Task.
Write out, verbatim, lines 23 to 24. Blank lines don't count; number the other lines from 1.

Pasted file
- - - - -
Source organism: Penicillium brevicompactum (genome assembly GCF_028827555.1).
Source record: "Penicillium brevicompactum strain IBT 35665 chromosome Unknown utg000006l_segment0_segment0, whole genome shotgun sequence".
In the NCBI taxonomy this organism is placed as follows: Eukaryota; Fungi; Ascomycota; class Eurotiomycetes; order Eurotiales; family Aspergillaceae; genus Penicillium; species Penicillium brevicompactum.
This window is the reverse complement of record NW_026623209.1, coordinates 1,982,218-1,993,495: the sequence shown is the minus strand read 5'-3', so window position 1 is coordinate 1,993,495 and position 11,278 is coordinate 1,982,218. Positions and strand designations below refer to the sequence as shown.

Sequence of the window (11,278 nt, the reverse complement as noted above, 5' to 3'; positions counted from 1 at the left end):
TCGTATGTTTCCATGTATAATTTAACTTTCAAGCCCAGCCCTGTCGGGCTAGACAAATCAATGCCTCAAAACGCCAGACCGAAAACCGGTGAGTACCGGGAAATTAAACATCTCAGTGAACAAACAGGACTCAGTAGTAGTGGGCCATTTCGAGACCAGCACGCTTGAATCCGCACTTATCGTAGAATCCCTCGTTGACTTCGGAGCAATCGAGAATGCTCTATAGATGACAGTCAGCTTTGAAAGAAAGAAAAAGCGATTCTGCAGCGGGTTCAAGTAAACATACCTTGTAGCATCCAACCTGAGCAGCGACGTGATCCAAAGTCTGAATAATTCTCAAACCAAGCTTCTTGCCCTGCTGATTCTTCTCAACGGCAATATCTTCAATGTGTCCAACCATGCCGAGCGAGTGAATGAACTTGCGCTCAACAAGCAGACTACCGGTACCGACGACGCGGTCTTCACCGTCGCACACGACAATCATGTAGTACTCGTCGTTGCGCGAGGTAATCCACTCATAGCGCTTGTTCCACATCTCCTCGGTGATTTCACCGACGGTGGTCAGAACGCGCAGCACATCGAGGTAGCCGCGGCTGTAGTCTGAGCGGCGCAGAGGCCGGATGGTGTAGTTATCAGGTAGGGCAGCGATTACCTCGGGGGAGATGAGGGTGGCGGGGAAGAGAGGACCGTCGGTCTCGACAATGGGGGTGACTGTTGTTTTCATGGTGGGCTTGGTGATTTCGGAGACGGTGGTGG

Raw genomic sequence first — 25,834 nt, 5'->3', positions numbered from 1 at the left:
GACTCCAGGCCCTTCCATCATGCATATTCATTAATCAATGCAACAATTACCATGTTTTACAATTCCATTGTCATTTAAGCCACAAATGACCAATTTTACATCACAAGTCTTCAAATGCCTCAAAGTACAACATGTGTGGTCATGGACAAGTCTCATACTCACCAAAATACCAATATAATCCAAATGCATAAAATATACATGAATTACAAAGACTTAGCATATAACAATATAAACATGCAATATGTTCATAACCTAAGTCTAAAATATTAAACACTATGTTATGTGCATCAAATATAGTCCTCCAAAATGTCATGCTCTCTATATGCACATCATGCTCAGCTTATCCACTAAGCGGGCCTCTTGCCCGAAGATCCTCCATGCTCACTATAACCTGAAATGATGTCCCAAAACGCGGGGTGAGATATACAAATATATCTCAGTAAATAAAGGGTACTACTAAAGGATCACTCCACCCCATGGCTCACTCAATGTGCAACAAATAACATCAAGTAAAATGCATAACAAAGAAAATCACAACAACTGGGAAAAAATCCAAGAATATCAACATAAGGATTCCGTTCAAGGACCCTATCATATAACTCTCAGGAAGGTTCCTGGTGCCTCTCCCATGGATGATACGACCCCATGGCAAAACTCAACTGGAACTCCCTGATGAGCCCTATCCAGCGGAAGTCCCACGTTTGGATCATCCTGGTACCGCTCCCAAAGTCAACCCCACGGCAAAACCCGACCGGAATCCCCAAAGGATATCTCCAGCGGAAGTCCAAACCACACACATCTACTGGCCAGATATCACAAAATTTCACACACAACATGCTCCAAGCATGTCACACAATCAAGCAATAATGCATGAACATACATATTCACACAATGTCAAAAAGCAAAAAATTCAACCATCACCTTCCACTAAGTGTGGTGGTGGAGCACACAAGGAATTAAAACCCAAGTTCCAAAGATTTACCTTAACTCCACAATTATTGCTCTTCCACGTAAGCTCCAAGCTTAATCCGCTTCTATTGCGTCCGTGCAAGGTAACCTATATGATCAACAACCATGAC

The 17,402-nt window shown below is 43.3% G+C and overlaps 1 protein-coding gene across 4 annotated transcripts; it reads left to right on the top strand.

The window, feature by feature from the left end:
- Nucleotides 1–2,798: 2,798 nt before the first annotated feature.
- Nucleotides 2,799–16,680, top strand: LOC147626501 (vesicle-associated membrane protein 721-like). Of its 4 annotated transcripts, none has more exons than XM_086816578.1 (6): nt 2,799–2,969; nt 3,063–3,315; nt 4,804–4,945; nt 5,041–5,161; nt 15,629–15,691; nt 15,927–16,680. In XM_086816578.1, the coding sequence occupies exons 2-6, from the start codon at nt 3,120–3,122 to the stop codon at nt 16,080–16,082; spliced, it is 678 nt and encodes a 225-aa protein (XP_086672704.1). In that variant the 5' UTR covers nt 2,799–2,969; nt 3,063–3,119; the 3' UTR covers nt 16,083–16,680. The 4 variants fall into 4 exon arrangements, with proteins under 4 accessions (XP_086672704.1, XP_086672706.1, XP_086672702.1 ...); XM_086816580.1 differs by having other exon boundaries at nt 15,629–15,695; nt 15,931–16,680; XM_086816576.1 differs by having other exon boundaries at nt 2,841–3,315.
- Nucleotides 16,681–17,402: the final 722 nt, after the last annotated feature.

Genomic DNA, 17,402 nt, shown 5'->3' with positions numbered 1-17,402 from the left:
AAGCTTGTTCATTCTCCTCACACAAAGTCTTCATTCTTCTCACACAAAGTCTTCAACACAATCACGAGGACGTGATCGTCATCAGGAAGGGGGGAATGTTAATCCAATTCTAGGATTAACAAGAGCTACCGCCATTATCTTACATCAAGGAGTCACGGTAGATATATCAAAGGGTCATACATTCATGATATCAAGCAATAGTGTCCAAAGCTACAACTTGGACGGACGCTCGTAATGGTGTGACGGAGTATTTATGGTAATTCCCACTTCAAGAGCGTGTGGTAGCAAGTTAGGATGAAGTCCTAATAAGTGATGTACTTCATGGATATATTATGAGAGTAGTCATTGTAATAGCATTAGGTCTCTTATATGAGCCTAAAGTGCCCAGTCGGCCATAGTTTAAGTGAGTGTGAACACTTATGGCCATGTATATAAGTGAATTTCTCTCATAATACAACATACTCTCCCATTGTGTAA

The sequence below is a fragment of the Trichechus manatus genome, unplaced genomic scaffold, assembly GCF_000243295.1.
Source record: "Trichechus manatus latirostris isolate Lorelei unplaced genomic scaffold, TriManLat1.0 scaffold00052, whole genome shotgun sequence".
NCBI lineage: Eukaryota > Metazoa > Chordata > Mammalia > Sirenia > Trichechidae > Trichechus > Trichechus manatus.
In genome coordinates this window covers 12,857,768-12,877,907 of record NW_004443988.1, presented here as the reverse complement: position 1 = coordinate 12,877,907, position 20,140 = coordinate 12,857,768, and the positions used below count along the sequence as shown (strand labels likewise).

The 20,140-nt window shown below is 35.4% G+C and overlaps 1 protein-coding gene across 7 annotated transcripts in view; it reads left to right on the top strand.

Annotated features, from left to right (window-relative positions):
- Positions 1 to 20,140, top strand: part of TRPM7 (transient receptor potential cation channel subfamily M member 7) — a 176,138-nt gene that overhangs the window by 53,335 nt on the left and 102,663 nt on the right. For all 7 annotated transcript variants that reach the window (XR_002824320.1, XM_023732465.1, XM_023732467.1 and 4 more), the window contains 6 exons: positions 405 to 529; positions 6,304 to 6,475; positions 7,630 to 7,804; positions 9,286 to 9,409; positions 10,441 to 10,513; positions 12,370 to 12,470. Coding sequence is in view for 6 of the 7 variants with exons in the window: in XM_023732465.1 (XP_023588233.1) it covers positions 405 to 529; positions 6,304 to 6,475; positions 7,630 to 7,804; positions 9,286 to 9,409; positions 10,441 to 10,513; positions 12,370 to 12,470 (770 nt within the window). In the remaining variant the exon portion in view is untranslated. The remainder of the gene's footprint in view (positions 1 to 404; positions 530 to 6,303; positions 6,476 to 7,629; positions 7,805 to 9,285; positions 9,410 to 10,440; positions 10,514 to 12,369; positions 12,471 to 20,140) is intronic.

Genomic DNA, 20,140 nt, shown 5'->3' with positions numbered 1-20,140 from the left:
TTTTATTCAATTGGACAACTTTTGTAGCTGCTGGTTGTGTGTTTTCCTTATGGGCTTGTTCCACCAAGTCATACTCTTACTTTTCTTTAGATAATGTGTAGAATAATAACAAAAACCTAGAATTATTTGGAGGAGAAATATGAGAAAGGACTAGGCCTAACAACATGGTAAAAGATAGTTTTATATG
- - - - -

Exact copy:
Genomic DNA, 20,140 nt, shown 5'->3' with positions numbered 1-20,140 from the left:
TTTTATTCAATTGGACAACTTTTGTAGCTGCTGGTTGTGTGTTTTCCTTATGGGCTTGTTCCACCAAGTCATACTCTTACTTTTCTTTAGATAATGTGTAGAATAATAACAAAAACCTAGAATTATTTGGAGGAGAAATATGAGAAAGGACTAGGCCTAACAACATGGTAAAAGATAGTTTTATATG